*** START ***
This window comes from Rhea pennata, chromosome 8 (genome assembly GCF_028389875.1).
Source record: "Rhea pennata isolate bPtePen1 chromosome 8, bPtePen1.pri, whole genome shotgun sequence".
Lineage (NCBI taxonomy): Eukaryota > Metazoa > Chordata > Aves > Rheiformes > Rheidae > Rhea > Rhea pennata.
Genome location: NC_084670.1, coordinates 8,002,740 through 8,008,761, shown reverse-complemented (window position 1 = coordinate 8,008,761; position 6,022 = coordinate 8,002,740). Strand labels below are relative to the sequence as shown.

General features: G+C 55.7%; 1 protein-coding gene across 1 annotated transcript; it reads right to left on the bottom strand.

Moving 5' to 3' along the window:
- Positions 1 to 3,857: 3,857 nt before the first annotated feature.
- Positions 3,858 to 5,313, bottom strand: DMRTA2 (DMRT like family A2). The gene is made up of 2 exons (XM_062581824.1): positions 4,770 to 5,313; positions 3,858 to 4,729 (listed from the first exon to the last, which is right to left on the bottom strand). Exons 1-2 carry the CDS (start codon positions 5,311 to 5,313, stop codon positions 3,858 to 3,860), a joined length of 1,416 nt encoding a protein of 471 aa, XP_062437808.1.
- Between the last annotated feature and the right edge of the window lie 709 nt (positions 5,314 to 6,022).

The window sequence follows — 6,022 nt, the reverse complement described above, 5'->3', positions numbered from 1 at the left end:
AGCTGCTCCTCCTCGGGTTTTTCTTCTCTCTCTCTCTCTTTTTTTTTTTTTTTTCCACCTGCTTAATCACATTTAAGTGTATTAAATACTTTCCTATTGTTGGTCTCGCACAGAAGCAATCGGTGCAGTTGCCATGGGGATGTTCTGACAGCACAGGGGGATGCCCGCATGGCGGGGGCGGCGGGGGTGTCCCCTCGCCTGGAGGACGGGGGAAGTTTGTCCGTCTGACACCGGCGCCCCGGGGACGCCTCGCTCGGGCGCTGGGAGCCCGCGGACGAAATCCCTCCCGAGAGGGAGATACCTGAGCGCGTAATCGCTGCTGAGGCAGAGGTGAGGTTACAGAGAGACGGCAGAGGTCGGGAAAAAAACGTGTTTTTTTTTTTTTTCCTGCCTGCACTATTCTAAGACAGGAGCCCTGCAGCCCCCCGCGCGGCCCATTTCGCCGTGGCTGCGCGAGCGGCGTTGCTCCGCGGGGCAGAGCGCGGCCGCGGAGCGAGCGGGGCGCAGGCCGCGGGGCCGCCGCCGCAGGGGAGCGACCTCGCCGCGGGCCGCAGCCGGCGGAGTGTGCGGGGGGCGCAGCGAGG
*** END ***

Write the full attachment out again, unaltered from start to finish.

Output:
This window comes from Rhea pennata, chromosome 8 (genome assembly GCF_028389875.1).
Source record: "Rhea pennata isolate bPtePen1 chromosome 8, bPtePen1.pri, whole genome shotgun sequence".
Lineage (NCBI taxonomy): Eukaryota > Metazoa > Chordata > Aves > Rheiformes > Rheidae > Rhea > Rhea pennata.
Genome location: NC_084670.1, coordinates 8,002,740 through 8,008,761, shown reverse-complemented (window position 1 = coordinate 8,008,761; position 6,022 = coordinate 8,002,740). Strand labels below are relative to the sequence as shown.

General features: G+C 55.7%; 1 protein-coding gene across 1 annotated transcript; it reads right to left on the bottom strand.

Moving 5' to 3' along the window:
- Positions 1 to 3,857: 3,857 nt before the first annotated feature.
- Positions 3,858 to 5,313, bottom strand: DMRTA2 (DMRT like family A2). The gene is made up of 2 exons (XM_062581824.1): positions 4,770 to 5,313; positions 3,858 to 4,729 (listed from the first exon to the last, which is right to left on the bottom strand). Exons 1-2 carry the CDS (start codon positions 5,311 to 5,313, stop codon positions 3,858 to 3,860), a joined length of 1,416 nt encoding a protein of 471 aa, XP_062437808.1.
- Between the last annotated feature and the right edge of the window lie 709 nt (positions 5,314 to 6,022).

The window sequence follows — 6,022 nt, the reverse complement described above, 5'->3', positions numbered from 1 at the left end:
AGCTGCTCCTCCTCGGGTTTTTCTTCTCTCTCTCTCTCTTTTTTTTTTTTTTTTCCACCTGCTTAATCACATTTAAGTGTATTAAATACTTTCCTATTGTTGGTCTCGCACAGAAGCAATCGGTGCAGTTGCCATGGGGATGTTCTGACAGCACAGGGGGATGCCCGCATGGCGGGGGCGGCGGGGGTGTCCCCTCGCCTGGAGGACGGGGGAAGTTTGTCCGTCTGACACCGGCGCCCCGGGGACGCCTCGCTCGGGCGCTGGGAGCCCGCGGACGAAATCCCTCCCGAGAGGGAGATACCTGAGCGCGTAATCGCTGCTGAGGCAGAGGTGAGGTTACAGAGAGACGGCAGAGGTCGGGAAAAAAACGTGTTTTTTTTTTTTTTCCTGCCTGCACTATTCTAAGACAGGAGCCCTGCAGCCCCCCGCGCGGCCCATTTCGCCGTGGCTGCGCGAGCGGCGTTGCTCCGCGGGGCAGAGCGCGGCCGCGGAGCGAGCGGGGCGCAGGCCGCGGGGCCGCCGCCGCAGGGGAGCGACCTCGCCGCGGGCCGCAGCCGGCGGAGTGTGCGGGGGGCGCAGCGAGG